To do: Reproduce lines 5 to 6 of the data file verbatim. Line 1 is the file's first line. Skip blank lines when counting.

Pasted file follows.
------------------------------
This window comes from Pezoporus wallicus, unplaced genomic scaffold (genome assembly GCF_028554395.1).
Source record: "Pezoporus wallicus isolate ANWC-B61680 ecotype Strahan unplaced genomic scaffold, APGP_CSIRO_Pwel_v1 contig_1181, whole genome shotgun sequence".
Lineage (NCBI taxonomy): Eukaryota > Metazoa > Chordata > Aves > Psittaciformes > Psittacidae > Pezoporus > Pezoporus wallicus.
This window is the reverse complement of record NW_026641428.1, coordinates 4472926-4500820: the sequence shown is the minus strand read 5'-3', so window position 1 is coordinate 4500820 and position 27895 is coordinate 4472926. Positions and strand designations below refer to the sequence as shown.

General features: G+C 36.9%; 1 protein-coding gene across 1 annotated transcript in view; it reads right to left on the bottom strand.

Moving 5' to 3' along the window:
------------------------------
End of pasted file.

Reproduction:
General features: G+C 36.9%; 1 protein-coding gene across 1 annotated transcript in view; it reads right to left on the bottom strand.

Moving 5' to 3' along the window: